Case 2 -
The Heart in Fabry's Disease
Royal Brompton Heart Hospital
Click on each slide thumbnail image for an enlarged view
- DOB: 09-02-1949.
- Patient aged 53 originally presented from a family screening program. His
mother presented with hypertrophic cardiomyopathy (aged 65 years) and he was subsequently also found to
have the condition. At the time his only cardiac symptom was that of palpitations. Echocardiography
demonstrated concentric left ventricular hypertrophy (maximal wall thickness 20mm). He was also found to
have asthma and was treated with inhalers and intermittent courses of oral steroids. He progressed over
5 years to heart failure and presented to hospital with severe chest pain and difficulty breathing. He
suffered cardiac arrest shortly after admission from which he was not able to be resuscitated.
- The weight of the heart is 879g. On
examination, there is left ventricular hypertrophy particularly noted in the anteroseptal and
posteroseptal wall of the left ventricle. The thickness of the postero-septal wall is 21mm whereas the
anterior and posterior appear to be 16mm. The lateral free wall of the left ventricle appears of normal
thickness at 15mm. There is hypertrophy of the trabeculae which appear quite prominent in the left
- In the postero-lateral wall of
the left ventricle there is a slightly sunken area in the inner one third of the subendocardium.
Elsewhere, the muscle appears prominent with some swirling but no other macroscopic areas of fibrosis.
- The right ventricle appears normal in the
anterior and lateral wall with overlying epicardial fat, but there is hypertrophy of the posterior wall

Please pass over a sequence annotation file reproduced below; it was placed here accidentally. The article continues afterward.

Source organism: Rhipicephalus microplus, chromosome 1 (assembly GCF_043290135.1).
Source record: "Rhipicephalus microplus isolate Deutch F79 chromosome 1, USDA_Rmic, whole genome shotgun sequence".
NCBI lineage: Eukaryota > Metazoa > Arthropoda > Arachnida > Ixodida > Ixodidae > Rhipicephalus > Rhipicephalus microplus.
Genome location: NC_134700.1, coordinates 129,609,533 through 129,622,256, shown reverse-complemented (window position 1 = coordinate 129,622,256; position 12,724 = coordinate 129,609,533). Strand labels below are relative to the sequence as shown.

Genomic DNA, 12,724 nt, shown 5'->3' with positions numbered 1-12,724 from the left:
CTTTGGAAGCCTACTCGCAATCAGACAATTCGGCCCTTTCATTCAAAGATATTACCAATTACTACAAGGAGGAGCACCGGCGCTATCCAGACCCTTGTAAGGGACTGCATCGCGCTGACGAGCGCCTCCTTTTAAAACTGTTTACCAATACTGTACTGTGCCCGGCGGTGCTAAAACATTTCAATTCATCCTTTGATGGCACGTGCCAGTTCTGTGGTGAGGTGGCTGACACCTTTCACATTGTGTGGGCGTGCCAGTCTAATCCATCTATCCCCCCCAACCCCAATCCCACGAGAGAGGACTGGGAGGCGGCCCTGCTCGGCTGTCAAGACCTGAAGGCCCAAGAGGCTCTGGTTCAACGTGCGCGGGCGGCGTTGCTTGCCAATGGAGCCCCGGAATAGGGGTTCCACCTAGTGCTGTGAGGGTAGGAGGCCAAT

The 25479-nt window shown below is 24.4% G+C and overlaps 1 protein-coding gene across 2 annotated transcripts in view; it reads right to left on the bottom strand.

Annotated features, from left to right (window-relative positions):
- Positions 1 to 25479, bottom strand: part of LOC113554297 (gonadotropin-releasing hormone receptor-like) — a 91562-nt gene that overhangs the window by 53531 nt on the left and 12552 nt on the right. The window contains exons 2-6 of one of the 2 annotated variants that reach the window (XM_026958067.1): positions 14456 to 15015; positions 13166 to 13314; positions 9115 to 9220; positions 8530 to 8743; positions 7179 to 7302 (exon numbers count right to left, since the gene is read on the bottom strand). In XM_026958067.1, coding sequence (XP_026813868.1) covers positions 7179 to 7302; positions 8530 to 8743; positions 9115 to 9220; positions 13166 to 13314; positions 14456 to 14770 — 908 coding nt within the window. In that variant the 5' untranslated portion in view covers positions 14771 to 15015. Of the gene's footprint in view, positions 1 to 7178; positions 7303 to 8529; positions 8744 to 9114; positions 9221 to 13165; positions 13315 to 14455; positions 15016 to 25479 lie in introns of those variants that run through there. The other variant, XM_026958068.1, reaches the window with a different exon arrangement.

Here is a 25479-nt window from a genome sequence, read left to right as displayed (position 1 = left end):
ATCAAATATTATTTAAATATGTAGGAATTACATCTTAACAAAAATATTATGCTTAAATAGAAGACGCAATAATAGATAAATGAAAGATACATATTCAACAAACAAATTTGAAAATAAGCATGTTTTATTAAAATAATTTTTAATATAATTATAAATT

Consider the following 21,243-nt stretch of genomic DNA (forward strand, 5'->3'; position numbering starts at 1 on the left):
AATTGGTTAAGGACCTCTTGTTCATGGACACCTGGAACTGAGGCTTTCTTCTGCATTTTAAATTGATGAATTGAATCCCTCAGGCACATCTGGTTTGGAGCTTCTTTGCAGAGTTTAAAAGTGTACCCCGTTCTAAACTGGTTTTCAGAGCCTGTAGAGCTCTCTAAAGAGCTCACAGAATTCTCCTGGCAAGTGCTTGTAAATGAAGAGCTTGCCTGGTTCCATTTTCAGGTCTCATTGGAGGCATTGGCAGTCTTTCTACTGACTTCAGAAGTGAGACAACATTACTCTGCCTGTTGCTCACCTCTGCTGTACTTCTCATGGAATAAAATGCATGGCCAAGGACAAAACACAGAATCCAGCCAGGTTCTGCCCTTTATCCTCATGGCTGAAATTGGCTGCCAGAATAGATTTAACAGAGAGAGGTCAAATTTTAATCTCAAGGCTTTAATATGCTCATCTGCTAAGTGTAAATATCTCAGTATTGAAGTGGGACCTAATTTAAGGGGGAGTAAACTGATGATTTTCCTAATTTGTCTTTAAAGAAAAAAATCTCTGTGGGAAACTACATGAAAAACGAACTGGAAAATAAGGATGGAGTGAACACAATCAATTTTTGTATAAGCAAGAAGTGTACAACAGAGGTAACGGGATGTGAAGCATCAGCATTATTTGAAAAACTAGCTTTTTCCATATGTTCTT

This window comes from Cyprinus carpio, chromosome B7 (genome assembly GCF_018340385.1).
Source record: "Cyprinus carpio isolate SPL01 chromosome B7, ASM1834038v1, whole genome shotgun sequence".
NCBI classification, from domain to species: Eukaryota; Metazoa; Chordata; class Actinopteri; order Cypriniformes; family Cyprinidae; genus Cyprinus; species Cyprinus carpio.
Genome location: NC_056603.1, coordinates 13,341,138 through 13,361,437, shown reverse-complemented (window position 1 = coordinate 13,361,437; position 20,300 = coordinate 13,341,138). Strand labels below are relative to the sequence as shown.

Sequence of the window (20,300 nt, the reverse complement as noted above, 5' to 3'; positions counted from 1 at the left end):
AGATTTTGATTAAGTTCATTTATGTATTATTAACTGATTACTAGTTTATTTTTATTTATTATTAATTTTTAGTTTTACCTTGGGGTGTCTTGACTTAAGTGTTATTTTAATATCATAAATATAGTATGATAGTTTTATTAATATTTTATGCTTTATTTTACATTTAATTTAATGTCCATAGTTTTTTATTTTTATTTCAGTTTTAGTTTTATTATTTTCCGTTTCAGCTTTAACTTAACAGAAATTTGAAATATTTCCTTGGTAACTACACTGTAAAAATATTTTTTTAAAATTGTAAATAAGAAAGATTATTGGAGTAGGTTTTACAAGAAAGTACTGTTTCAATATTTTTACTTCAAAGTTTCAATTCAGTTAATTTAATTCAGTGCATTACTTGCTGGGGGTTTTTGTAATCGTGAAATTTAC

which is approximately 6mm.
- There is nodular
calcification of the aortic valve leaflets which extends onto the anterior mitral leaflet with
calcification extending onto the chordae of the mitral valve. The aortic leaflets are slightly thickened
but there is no significant stenosis of the valve leaflets which move freely. There is extensive nodular
calcification of the anterior leaflet of the mitral valve which involves both the annulus and the body of
the mitral leaflet. At the edge of the anterior leaflet, there is slight ballooning and thickening
between the chordae. The tricuspid valve also appears slightly thickened and ballooned between the
chordae. Pulmonary valve appears macroscopically normal. There are no congenital defects seen in the
heart. The coronary arteries appear normal with no narrowing macroscopically.
Case 2 - Figure 1 -
Shows a transverse short axis view of the heart with left ventricular hypertrophy. Note slight thinning of the posterolateral wall. There is also mild right ventricular hypertrophy in the posterobasal area.
Case 2 - Figure 2 -
Mitral valve shows extensive annular calcification with mild thickening of valve leaflets
Case 2 - Figure 3 -
Aortic valve and anterior leaflet of mitral valve shows extensive annular calcification extending onto the aortic valve. Note the mild thickening of the aortic valve leaflets.
Case 2 - Figure 4 -
Tricuspid valve shows thickening and ballooning between the chordae.
Case 2 - Figure 5 -
Transverse sections of the coronary arteries showing eccentric intimal proliferation and vacuolization of medial smooth muscle cells. Haematoxylin and Eosin stain.
Case 2 - Figure 6 -
Sections of the myocardium showing myocyte hypertrophy, vacuolization of the cytoplasm and interstitial fibrosis. Haematoxylin and Eosin stain.
Case 2 - Figure 7 -
Sections of the myocardium showing myocyte hypertrophy, vacuolization of the cytoplasm and interstitial fibrosis. Note also the foamy macrophages surrounding degenerating myocytes . Haematoxylin and Eosin stain.
Case 2 - Figure 8 -
Electron microscopic section of myocyte showing the typical lamellar bodies within the cytoplasm.
Case 2 - Figure 9 -
Shows fibrosis ( red stain) replacing myocardium and surrounding individual myocytes (yellow). Picro Sirius red staining.
Fabry disease (FD) is a genetic disorder caused by the deficiency of α-galactosidase A, resulting
in the lysosomal accumulation of glycosphingolipids. Symptoms of Fabry disease include cardiac, cerebral
and renal complications. Cardiac abnormalities in patients with Fabry's disease were first described in
the 1960s. In the 1990s a form of Fabry disease confined to the heart was reported; however, this
variant is extremely rare and a more appropriate concept is a cardiac predominance of the disease in some